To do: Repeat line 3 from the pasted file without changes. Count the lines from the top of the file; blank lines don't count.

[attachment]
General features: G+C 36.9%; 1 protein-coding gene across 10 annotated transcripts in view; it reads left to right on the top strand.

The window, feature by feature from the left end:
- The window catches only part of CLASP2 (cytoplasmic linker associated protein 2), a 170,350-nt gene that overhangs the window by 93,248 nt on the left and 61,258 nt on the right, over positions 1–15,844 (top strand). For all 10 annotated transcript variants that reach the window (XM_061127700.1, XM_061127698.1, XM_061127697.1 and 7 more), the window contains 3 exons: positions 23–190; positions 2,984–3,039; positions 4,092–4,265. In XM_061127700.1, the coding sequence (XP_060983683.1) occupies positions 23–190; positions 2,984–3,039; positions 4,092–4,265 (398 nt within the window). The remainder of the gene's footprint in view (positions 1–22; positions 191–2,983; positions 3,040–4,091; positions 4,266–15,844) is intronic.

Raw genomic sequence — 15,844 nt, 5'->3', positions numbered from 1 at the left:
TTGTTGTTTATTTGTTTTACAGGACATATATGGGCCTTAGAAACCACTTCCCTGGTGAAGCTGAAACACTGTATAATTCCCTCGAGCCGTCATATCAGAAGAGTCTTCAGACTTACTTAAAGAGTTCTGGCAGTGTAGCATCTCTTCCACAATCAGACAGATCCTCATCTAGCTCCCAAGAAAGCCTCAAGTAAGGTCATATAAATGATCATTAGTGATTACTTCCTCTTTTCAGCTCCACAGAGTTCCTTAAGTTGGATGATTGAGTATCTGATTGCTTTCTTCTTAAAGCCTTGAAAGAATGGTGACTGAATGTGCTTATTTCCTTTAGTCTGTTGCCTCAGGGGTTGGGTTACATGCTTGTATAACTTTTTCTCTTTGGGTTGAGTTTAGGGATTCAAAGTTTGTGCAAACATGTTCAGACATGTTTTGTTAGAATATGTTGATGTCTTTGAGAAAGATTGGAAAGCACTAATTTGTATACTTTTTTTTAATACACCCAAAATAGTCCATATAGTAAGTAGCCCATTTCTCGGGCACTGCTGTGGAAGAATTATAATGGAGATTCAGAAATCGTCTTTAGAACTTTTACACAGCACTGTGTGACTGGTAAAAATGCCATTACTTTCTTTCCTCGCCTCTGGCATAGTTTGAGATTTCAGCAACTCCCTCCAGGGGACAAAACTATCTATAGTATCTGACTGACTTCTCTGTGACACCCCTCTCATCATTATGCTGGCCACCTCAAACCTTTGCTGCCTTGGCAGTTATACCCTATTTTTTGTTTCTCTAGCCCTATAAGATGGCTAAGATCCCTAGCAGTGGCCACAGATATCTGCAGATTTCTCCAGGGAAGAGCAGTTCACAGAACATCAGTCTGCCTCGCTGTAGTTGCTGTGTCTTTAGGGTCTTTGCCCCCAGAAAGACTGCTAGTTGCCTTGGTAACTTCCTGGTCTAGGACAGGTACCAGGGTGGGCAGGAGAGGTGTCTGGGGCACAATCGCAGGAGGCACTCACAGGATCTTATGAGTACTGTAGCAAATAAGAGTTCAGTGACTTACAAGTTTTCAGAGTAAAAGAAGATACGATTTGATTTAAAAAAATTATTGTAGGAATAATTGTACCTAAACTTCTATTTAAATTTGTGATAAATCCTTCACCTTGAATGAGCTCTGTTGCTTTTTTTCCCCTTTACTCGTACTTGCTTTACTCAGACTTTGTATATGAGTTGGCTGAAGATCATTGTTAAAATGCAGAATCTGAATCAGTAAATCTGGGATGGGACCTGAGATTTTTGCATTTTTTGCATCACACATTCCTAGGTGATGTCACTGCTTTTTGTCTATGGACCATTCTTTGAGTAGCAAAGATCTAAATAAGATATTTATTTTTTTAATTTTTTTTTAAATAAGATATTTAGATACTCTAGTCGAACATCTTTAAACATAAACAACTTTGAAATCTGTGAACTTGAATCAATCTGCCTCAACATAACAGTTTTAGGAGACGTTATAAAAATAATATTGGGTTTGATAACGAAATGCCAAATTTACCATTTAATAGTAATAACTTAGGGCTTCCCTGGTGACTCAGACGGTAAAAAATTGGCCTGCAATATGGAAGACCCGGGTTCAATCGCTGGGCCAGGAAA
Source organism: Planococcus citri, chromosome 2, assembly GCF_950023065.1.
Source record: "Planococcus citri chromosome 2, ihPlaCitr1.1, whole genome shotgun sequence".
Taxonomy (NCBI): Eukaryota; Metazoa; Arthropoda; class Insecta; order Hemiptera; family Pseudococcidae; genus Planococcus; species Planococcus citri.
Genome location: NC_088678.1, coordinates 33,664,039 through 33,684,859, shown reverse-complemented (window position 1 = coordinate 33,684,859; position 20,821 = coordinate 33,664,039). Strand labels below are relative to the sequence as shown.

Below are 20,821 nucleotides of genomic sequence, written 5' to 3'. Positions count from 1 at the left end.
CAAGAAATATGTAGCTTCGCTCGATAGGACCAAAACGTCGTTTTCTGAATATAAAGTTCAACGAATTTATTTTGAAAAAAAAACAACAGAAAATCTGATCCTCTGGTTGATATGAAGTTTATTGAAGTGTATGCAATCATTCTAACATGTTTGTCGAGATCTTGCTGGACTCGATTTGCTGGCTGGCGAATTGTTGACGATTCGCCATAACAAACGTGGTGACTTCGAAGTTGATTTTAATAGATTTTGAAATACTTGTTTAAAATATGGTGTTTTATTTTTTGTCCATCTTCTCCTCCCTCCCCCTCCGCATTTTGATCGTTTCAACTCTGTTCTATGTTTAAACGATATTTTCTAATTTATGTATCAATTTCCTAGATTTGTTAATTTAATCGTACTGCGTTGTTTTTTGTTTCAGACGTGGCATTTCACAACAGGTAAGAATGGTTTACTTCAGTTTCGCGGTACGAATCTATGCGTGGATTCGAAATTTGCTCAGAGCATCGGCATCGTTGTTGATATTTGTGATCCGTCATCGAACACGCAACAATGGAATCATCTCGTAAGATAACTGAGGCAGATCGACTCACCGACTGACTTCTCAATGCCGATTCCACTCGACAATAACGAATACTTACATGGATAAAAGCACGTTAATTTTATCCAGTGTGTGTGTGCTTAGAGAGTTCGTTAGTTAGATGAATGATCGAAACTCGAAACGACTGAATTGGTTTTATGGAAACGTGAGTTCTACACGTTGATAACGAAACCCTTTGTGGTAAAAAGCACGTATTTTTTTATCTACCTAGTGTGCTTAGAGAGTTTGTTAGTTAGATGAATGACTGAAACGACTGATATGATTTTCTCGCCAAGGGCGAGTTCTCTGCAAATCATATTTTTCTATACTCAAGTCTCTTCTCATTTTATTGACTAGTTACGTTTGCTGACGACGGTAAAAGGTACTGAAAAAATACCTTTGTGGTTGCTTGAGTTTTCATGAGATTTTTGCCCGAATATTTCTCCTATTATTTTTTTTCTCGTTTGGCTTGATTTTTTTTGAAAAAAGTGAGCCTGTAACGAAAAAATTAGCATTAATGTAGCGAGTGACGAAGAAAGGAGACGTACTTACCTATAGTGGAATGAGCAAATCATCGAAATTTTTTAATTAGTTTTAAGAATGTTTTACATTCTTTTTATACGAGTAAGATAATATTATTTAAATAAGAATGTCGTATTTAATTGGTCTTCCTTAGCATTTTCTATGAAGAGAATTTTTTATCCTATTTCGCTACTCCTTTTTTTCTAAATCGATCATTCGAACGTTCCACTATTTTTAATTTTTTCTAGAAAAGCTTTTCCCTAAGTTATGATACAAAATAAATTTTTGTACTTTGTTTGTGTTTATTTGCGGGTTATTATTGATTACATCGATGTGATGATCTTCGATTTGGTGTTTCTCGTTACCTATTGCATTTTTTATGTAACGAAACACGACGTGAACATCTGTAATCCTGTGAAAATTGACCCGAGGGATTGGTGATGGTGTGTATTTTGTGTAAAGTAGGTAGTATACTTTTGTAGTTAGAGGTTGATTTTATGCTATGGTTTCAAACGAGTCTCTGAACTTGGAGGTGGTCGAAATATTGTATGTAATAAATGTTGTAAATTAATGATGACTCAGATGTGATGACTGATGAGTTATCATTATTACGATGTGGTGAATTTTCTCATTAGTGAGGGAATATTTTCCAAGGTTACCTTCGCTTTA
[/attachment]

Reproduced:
- The window catches only part of CLASP2 (cytoplasmic linker associated protein 2), a 170,350-nt gene that overhangs the window by 93,248 nt on the left and 61,258 nt on the right, over positions 1–15,844 (top strand). For all 10 annotated transcript variants that reach the window (XM_061127700.1, XM_061127698.1, XM_061127697.1 and 7 more), the window contains 3 exons: positions 23–190; positions 2,984–3,039; positions 4,092–4,265. In XM_061127700.1, the coding sequence (XP_060983683.1) occupies positions 23–190; positions 2,984–3,039; positions 4,092–4,265 (398 nt within the window). The remainder of the gene's footprint in view (positions 1–22; positions 191–2,983; positions 3,040–4,091; positions 4,266–15,844) is intronic.